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The word bit is a colloquial expression referring to specific coins in various coinages across the world.
In the United States, the bit is equal to one eighth of a dollar or twelve 1 ⁄Two cents. In the U.S., the “bit” as a designation for money dates from the colonial period, when the most common unit of currency used was the Spanish dollar, also known as “chunk of eight”, which was worth eight Spanish silver reales. One eighth of a dollar or one silver real was one “bit”.
With the adoption of the decimal U.S. currency in 1794, there was no longer a U.S. coin worth one ⁄8 of a dollar but “two bits” remained in the language with the meaning of one quarter dollar, “four bits” half dollar, etc. Because there was no one-bit coin, a dime (10¢) was sometimes called a brief bit and 15¢ a long bit. (The picayune, which was originally one ⁄Two real or one ⁄Two bit ( six 1 ⁄Four ¢), was similarly transferred to the US 5¢-piece.)
In addition, Spanish coinage, like other foreign coins, continued to be widely used  and permitted as legal tender by Chapter XXII of the Act of April Ten, one thousand eight hundred six [Two] until the Coinage Act of one thousand eight hundred fifty seven discontinued the practice.
In the Pacific States they have made a bolder shove for complexity, and lodge their affairs by a coin that no longer exists – the BIT, or old Mexican real. The supposed value of the bit is twelve and a half cents, eight to the dollar. When it comes to two bits, the quarter-dollar stands for the required amount. But how about an odd bit? The nearest coin to it is a dime, which is, brief by a fifth. That, then, is called a Brief bit. If you have one, you lay it triumphantly down, and save two and a half cents. But if you have not, and lay down a quarter, the bar-keeper or shopman calmly tenders you a dime by way of switch; and thus you have paid what is called a LONG BIT, and lost two and a half cents, or even, by comparison with a brief bit, five cents.
“Two bits” or “two bit” proceeds in general use as a colloquial expression, primarily because of the song catchphrase “Trim and a Haircut, two bits.” As an adjective, “two-bit” can be used to describe something cheap or unworthy.
Roger Miller’s song “King of the Road” features these lines: Ah, but two hours of pushin’ broom buys an / Eight by twelve four-bit room.
The U.S. budget record label Crown (1930-1933) advertised on their sleeve, “Two Hits for two Bits” (25¢).
Another example of the use of “bit” can be found in the poem “Six-Bits Blues” by Langston Hughes, which includes the following couplet: Gimme six bits’ worth o’ticket / On a train that runs somewhere. . The expression also survives in the sports cheer “Two bits, four bits, six bits, a dollar . all for (player’s name), stand up and holler!”
The Fresh York Stock Exchange continued to list stock prices in eighths of a dollar until June 24, 1997, at which time it commenced listing in sixteenths. It did not fully implement decimal listing until January 29, 2001.
From one thousand nine hundred five to 1917, the Danish West Indies used the bit as part of its currency system. In 1904, two fresh currency denominations were introduced, the bit and francs which were overlaid on the old cent and daler denominations. The four units were related as five bits = one cent, one hundred bits = twenty cents = one franc, one hundred cents = five francs = one daler. [Four] Coins were issued each denominated in two units, bits and cents, francs and cents, or francs and daler. Postage stamps were denominated in bits and francs; the lowest value was five bits.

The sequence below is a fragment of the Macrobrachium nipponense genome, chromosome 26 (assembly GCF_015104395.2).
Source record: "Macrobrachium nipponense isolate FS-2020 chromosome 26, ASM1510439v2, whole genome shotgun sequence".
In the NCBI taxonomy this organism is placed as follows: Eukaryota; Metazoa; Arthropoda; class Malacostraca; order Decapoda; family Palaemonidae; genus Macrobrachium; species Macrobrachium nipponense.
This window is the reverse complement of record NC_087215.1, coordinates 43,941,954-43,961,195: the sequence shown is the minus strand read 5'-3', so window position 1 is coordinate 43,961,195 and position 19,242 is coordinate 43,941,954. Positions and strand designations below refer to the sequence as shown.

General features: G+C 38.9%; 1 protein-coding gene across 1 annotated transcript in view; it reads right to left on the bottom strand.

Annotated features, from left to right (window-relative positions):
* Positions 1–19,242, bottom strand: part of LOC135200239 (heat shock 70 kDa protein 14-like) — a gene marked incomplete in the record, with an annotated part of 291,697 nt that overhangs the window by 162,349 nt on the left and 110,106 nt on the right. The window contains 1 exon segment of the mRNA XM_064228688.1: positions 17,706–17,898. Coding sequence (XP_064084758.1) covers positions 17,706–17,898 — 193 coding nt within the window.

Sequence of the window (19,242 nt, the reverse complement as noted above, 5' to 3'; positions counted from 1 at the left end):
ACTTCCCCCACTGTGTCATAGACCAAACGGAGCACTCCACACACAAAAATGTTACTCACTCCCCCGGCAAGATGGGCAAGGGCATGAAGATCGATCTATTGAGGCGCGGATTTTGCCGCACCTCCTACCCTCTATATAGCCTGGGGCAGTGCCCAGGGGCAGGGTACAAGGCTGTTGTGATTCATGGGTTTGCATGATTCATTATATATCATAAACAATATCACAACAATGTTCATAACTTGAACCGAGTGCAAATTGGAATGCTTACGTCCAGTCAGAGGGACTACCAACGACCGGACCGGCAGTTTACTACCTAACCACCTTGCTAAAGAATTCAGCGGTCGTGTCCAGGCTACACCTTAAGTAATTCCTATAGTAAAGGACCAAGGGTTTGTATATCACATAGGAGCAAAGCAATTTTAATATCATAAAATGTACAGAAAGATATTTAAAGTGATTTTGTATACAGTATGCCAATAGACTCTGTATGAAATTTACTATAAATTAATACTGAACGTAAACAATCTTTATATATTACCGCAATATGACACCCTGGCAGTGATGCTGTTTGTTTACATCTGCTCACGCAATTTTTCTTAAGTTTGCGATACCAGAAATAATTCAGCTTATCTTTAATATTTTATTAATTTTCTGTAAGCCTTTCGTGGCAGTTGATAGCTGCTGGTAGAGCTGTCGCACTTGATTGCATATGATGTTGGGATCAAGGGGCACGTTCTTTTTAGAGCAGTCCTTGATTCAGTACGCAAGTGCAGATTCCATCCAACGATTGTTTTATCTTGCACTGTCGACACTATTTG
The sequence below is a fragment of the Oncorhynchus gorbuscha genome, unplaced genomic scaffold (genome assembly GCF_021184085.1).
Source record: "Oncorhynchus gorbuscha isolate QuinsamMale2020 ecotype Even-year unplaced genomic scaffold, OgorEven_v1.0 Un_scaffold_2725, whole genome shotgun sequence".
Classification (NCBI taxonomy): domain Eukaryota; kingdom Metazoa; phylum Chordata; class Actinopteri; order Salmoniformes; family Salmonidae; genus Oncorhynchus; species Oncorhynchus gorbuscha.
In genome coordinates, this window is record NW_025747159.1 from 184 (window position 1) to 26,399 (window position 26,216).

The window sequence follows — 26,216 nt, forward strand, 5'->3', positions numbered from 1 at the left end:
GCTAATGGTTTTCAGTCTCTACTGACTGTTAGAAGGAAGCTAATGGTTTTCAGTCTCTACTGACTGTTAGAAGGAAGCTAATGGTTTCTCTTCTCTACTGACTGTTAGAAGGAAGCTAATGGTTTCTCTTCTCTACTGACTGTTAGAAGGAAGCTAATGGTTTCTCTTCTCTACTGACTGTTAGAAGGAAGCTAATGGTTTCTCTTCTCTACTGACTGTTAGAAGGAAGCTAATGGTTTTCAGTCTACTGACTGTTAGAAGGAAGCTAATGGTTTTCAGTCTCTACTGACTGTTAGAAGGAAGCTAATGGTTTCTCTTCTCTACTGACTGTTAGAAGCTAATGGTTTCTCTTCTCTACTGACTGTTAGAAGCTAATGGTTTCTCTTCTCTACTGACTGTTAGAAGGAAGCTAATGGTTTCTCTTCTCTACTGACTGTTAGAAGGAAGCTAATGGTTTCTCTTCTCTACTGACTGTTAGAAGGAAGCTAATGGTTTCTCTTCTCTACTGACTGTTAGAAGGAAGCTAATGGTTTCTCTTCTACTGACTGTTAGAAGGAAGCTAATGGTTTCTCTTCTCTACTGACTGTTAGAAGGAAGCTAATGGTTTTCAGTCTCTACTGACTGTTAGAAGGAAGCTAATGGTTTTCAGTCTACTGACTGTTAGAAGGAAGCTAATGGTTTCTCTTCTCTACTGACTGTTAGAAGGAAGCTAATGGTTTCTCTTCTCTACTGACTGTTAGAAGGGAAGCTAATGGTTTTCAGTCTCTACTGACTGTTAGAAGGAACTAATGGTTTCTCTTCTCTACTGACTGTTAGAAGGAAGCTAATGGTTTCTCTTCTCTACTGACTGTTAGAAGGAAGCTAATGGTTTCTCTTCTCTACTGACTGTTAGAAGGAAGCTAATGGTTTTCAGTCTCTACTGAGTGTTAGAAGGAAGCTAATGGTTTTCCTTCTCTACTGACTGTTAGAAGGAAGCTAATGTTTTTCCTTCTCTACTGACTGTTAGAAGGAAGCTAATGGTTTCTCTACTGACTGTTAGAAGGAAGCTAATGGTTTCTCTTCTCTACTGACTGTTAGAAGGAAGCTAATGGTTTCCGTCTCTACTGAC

In Britain, Ireland and parts of the former British Empire, where before decimalisation a British-style currency of “pounds, shillings and pence” was in use, the word “bit” was used differently. Rather than indicating a specific monetary value, it was applied colloquially to a range of low-denomination coins in the sense of “coin” or “lump of money”. [Five] Thus a threepence coin or “threepenny lump” would become a “threepenny bit”, usually pronounced “thru’penny bit”, or “thre’penny bit”.
The term was used only of coins indicating numerous values – a penny coin was simply a “penny”, not a “penny bit”, a shilling coin was a “shilling”, a half crown coin (worth two shillings and sixpence) was “half-a-crown” – but anything valued at more than a unit could attract the suffix “bit”.
Albeit earlier there had been other values in circulation such as the “fourpenny bit” or “groat”, the “bit” coins still in use in the United Kingdom up to decimalisation in one thousand nine hundred seventy one were the two-shilling bit (or “florin”) (often “two-bob bit”), the sixpenny bit (or “tanner”), and the threepenny bit.
In the UK, use of the term “bit” largely disappeared with the arrival of decimal coinage and the loss of the coin denominations to which it had applied. Thus a ten pence chunk is referred to merely as “ten pence”, or even “ten urinate”, not as a “tenpenny bit”.
The historic American adjective “two-bit” (to describe something worthless or insignificant) has a British equivalent in “tuppenny-ha’penny” – literally, worth two and a half (old) pence.